When I began studying to be a psychotherapist, I was overwhelmed with new theory and information constantly. I was often confused. Bewildered. I doubted my intelligence on a weekly basis.

I made a friend. A lovely friend. And every week I told my friend:

“I’m not going to continue.  It’s too hard to juggle studying and the kids.  I’ll never truly understand.  I fall asleep while I’m reading. I won’t see this through. I don’t want to be a psychotherapist anyway.  Do I?  Do I?”

My friend didn’t answer my question.  She was a good listener. A great listener in fact. She listened to me threatening to quit almost every single week.  And there were many weeks. And she listened as I stood up in front of a couple of hundred people at our graduation and thanked her for listening.

One of the many things I learned that threw my brain into the tumble dryer was the Gestalt Cycle of Experience. It’s complicated. Until you simplify it. I drew a silly picture to simplify it (that works for me).

Each of us everyday are subjected to gestalts – patterns of repeat behaviour that follow a circular path. We begin by having a sensation; we become aware of the sensation; we decide to do something about it and mobilise; we move actively towards what we want; we make contact; we are satisfied (hopefully); we withdraw and move into the fertile void where we wait for the next sensation to make an appearance.  Even simpler?  I’m sitting at my computer; my tummy growls; I decide to go to the kitchen; I go to the kitchen; I determine the whereabouts of a Trader Joes salted caramel butter cookie; I eat it; I’m content (if I stop at one); I walk away.

The law of the cycle is that it repeats constantly in small ways (my cookie craving) and in much larger ways:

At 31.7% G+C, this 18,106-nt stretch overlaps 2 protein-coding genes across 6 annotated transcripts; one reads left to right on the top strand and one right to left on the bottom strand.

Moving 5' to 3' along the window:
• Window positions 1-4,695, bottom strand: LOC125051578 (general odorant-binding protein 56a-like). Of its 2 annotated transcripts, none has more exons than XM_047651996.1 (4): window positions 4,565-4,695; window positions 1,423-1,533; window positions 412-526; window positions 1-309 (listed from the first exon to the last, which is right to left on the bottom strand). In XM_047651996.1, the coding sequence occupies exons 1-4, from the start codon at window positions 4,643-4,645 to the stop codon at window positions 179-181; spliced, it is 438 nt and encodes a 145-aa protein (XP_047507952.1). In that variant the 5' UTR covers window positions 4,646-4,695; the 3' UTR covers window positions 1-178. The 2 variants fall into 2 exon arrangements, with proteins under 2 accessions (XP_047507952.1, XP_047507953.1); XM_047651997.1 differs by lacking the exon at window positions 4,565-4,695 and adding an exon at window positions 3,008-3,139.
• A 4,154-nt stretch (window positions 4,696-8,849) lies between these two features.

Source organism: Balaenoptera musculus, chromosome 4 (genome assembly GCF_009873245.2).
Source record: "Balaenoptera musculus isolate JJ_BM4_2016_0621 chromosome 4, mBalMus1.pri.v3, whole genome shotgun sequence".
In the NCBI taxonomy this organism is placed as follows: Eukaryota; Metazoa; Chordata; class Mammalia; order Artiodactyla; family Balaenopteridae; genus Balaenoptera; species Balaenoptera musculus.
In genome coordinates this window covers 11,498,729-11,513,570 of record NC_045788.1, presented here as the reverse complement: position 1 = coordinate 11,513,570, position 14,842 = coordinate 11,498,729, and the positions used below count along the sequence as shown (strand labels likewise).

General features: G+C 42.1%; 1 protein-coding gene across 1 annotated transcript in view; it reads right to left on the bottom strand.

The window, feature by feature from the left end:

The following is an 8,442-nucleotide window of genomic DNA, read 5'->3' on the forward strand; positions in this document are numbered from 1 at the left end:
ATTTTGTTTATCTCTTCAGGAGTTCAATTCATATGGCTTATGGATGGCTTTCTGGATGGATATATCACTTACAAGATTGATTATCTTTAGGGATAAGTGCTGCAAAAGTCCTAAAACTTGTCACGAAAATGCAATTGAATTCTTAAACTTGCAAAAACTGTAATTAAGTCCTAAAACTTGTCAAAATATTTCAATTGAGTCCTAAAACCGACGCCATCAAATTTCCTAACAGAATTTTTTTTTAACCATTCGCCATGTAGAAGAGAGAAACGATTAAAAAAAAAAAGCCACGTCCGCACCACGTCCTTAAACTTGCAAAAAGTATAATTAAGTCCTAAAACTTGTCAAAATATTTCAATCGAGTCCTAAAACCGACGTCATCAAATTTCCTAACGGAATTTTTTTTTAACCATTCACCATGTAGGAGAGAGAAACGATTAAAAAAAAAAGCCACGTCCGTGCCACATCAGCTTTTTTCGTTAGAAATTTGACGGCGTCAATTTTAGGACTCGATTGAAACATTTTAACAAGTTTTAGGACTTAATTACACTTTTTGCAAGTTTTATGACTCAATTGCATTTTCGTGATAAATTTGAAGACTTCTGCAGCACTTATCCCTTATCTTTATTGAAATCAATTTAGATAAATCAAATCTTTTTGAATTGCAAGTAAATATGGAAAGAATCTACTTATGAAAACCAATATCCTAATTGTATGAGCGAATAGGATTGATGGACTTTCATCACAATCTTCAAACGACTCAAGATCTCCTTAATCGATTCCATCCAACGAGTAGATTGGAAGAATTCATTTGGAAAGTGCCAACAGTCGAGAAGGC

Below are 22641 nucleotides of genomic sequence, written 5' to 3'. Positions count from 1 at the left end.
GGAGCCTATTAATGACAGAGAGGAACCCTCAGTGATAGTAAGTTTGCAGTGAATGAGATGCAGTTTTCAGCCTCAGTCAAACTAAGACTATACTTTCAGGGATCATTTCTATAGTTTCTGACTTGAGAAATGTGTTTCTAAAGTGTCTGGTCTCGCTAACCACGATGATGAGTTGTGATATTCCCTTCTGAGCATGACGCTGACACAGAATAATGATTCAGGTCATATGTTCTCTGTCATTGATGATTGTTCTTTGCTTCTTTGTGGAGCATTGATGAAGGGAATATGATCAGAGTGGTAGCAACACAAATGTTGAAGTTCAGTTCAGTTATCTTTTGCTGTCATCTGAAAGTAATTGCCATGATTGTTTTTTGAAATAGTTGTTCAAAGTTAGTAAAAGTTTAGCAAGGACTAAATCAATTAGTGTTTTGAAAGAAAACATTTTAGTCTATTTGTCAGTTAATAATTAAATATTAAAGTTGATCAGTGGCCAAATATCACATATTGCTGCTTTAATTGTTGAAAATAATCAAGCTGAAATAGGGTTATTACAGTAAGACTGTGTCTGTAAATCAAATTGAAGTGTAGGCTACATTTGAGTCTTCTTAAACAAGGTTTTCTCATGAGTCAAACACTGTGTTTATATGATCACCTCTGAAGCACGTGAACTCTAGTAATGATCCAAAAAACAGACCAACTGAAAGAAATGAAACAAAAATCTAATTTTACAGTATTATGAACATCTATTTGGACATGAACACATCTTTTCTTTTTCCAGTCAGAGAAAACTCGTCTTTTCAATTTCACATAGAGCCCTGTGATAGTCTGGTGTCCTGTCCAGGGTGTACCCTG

What do I want to do with my life?
Can I set a goal and reach it?
Will I write today?
Can I improve my relationships?
Will I start?
Can I finish?

Human beings are brilliantly skilled at finding ways to interrupt the cycle and stop the flow.

Think of The Fertile Void as the chill out lounge for the senses – lava lamps, bean bags, sweet burning incense. You get the picture. It’s the space where you remain receptive and open to inspiration. But some of us chill out for far too long and end up becoming dazed and spacey or so numb that the sensations are difficult to locate.

Then there are those who find it impossible to get past awareness, always aching with want but never mobilising into action.

Others are buzzing around with a manic energy, unable to make the contact they need.

Still others establish the contact, but then rush on frantically to the next moment, avoiding the opportunity to feel satisfied.

There are so many ways to stop the flow.

Where does your cycle get interrupted?  Think about the mini gestalts as well as the broader ones.  Play with the concept.  Draw your own diagram.  Now think of something you would like to achieve.

Write it down. Naming it here will be further proof that you are dedicated to reaching it.